These free fixes will have you ready for winter fast.
Clean your gutters.
If you’re able and willing to do this yourself, the only cost is your effort. Clearing debris from your gutters is an important step in winter preparation, both for safety reasons and to avoid potentially expensive home repairs.
Reverse your fan’s direction to clockwise.
Reaching for a fan’s pull chain might not be the first thing you think to do when the house is feeling chilly—but this seemingly counterintuitive trick can help you save on heating costs. You may recall from a long-ago science class that hot air rises and cold air sinks. When a fan’s blades circle clockwise, they produce an updraft, and that updraft moves the warm air hanging out around your ceiling downward and closer to you.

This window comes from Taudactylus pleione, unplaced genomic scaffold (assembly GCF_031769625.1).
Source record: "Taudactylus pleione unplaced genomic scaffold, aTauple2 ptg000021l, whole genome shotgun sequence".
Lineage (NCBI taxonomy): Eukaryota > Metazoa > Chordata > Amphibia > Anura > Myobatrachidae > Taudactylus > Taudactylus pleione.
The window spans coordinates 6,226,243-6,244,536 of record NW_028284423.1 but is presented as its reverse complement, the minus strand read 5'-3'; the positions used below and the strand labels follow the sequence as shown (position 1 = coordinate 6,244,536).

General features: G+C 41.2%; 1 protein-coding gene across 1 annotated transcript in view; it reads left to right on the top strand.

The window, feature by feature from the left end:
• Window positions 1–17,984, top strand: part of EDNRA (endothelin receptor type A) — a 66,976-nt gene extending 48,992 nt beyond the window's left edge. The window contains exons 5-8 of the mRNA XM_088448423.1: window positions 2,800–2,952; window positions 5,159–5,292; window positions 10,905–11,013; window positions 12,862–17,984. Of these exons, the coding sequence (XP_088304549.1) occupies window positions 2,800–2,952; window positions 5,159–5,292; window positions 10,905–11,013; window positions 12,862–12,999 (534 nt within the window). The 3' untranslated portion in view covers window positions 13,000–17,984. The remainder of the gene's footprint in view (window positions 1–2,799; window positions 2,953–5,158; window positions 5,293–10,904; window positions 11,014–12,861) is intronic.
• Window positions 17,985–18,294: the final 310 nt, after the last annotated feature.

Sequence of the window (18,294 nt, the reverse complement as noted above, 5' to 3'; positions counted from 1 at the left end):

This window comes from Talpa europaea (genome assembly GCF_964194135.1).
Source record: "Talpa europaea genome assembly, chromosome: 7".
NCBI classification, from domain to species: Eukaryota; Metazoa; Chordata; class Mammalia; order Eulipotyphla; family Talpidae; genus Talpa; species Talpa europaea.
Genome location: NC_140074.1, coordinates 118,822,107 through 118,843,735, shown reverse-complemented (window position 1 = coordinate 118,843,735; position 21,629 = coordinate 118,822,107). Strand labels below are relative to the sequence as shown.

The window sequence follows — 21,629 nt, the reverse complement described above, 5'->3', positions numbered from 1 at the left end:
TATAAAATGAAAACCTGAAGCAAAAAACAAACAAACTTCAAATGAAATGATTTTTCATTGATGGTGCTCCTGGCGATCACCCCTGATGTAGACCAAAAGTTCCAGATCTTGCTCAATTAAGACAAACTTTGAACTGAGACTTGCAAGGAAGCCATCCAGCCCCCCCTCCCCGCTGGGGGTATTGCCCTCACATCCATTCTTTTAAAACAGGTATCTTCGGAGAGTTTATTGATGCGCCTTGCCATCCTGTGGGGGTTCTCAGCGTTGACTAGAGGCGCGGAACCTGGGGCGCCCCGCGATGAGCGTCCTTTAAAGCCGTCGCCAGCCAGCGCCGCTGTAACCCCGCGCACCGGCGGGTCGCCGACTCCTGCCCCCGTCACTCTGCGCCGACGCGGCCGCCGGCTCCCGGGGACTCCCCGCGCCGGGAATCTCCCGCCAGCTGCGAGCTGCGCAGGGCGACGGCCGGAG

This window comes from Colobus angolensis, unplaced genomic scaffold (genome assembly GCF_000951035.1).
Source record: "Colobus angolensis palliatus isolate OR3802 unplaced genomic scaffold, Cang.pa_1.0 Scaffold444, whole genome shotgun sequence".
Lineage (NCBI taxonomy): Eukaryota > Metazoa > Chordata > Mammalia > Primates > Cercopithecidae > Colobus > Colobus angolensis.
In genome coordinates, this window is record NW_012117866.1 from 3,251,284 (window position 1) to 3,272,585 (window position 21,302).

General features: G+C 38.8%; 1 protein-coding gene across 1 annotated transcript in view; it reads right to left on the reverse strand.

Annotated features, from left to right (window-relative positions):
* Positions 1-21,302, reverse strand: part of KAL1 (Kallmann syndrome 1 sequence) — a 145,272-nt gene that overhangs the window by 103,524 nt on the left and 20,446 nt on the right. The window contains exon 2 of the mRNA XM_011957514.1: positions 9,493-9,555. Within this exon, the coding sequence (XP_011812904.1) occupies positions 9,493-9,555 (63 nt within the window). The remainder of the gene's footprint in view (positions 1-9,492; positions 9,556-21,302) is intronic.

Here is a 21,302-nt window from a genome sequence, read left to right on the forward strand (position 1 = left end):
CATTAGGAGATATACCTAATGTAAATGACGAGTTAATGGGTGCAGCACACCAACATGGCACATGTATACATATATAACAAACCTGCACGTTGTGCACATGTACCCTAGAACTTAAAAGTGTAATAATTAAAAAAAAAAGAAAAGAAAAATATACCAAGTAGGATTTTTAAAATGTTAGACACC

Many fans have a motor switch that allows you to change the direction of the blades from the default counterclockwise to a clockwise direction instead (of course, you should make sure your fan is off and at a complete stop before you get up there to make the switch).
Flush your water heater.
Over time, sediment can accumulate in your water heater’s tank, reducing the unit’s efficiency and driving your water heating costs up. Flushing water through the drain valve clears things out and keeps your water heater running at its best. Be sure to consult with your owner’s manual before proceeding. Bonus tip: if you’re okay with shelling out around $20 to $40 for a water heater blanket, you can save seven to 16 percent on water heating costs, according to the U.S. Department of Energy.
Winterize your A/C and hoses.
It’s time to drain your air conditioner pipes and switch off your A/C unit’s water shutoff valve. If you use window A/C units, get those out of the windows and into storage—you may not realize it, but they’re basically saying “hey, come on in” to nippy winter winds. And last but not least, drain and store any outdoor hoses and turn off any outdoor water spigots.